Götterdämmerung at LA Opera
La Fanciulla at SF Opera

Faust at SF Opera

Brian Mulligan (Valentin) and John Relyea (Méphistophélès), photo by Cory Weaver * Notes * 
Gounod's Faust opened at San Francisco Opera last weekend. I had briefly entertained the idea of driving back from Southern California where I was seeing LA Opera's Ring for this, but decided it would be too disruptive to both my schedule and state of mind. Even at Tuesday night's performance, it was a bit odd to have left the world of Wagner for this frilly, pretty piece. Robert Perdziola's production, directed here by Jose Maria Condemi, is straightforward, with attractive sets and amusing surprises as far as staging. The chorus was not handled with particular deftness. The chorus did not sound precisely together, and the way the entrances and exits were choreographed in Act I Scene 2 did not help. However, the off stage choral singing "Sauvée! Christ est ressuscité" was lovely, and the playing was especially fine here too. Maurizio Benini had the orchestra sounding appropriately frothy and nice, and perhaps a bit hazy.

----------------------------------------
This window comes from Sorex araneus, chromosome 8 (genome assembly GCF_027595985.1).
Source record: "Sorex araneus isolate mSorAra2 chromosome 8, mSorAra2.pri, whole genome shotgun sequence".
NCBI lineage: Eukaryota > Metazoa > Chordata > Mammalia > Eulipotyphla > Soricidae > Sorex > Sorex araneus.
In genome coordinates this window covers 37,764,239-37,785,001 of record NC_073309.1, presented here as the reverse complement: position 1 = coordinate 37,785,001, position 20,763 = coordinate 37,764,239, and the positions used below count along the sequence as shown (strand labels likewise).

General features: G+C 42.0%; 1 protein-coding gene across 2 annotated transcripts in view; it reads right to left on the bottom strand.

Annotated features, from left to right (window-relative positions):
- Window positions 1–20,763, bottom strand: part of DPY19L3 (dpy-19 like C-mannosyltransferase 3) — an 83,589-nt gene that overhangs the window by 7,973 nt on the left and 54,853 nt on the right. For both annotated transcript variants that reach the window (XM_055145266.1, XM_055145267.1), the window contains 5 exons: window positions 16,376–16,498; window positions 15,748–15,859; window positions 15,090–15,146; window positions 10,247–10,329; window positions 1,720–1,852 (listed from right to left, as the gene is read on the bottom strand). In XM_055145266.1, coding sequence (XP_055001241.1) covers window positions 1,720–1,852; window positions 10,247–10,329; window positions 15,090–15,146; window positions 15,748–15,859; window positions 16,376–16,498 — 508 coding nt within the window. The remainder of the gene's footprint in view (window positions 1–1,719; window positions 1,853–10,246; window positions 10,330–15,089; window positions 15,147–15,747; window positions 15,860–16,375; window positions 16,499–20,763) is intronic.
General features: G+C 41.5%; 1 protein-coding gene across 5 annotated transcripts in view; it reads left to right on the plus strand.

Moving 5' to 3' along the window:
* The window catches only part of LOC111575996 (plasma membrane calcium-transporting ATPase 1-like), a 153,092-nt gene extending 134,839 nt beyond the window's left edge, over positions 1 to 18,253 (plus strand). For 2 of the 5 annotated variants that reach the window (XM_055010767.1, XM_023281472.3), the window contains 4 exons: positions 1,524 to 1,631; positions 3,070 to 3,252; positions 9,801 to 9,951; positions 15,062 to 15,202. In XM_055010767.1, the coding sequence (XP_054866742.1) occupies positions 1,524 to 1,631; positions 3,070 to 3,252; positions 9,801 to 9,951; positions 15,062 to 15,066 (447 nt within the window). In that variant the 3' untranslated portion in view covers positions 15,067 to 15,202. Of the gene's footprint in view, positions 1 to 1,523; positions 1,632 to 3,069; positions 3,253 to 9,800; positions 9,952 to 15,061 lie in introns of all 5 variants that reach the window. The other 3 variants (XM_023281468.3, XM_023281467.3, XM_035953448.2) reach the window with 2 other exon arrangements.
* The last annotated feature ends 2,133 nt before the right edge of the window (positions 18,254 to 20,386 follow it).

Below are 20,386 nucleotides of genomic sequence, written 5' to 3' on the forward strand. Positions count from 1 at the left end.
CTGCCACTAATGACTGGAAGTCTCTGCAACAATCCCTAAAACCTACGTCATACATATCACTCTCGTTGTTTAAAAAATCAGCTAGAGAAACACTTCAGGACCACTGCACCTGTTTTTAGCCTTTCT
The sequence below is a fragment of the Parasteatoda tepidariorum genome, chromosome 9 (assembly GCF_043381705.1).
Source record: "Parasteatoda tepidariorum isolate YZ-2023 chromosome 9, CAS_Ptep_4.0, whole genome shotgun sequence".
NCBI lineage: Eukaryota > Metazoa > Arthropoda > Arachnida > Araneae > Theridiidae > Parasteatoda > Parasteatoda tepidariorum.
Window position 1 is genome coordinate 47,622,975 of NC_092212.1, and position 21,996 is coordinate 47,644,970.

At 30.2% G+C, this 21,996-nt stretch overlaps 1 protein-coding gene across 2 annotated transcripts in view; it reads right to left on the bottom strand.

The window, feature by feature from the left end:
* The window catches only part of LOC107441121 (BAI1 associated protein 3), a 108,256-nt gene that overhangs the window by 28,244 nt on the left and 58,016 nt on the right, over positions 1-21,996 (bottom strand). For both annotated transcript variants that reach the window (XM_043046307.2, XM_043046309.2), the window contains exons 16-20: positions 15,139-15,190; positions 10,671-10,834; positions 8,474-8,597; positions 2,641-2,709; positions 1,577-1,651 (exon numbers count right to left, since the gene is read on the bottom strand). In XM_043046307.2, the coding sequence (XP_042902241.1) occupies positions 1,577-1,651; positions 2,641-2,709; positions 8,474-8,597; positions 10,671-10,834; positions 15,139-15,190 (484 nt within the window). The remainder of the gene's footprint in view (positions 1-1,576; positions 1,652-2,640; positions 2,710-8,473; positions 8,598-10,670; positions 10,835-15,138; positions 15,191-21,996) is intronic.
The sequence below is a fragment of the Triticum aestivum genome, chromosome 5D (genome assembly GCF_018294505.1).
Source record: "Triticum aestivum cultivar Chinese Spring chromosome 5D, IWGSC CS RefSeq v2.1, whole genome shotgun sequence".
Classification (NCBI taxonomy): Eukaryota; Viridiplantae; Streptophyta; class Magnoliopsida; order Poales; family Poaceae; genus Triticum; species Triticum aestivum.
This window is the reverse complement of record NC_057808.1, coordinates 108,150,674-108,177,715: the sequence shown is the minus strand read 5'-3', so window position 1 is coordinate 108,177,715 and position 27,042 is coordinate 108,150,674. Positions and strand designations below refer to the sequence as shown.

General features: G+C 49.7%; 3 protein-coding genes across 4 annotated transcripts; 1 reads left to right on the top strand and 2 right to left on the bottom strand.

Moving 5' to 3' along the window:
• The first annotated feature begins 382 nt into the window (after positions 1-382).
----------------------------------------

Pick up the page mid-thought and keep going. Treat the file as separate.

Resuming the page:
As usual, Catherine Cook acted the comic role of Marthe convincingly. Current Adler Fellow Austin Kness sounded boyish, and Daniela Mack even more so as Siébel. Although Mack's vibrato could be a bit much, her "Faites-lui mes aveux" came off well. Baritone Brian Mulligan sounded absolutely wonderful as Valentin, his "O Sainte Medaille" was the highlight of Act I, and his music at the end of Act IV was poignant. John Relyea sleekly embodied Méphistophélès, his voice remains very rich, and his acting is strong. On the other hand, Patricia Racette was less persuasive as Marguerite, somehow all her wobbling did not project youth or naïveté. Her Jewel Song bordered on the grotesque, though her rendition of "Il était un roi de Thulé" was less unsightly. Racette seems more believable as a fallen women, so by the end her Marguerite, crazed and in despair, was moving. Stefano Secco was a pleasant enough Faust, his voice has volume without roughness. Something about the way he hits the high notes gave me the sensation of watching someone hoisting a sail with great effort.

* Tattling * 
Standing room was not crowded, and there was not much to say about the audience in Act I. After the first intermission I was given a ticket for the first row of the Grand Tier, on the aisle but near the center. Talking aloud was heard from a certain person in A 101, but in my immediate vicinity, the audience was quiet.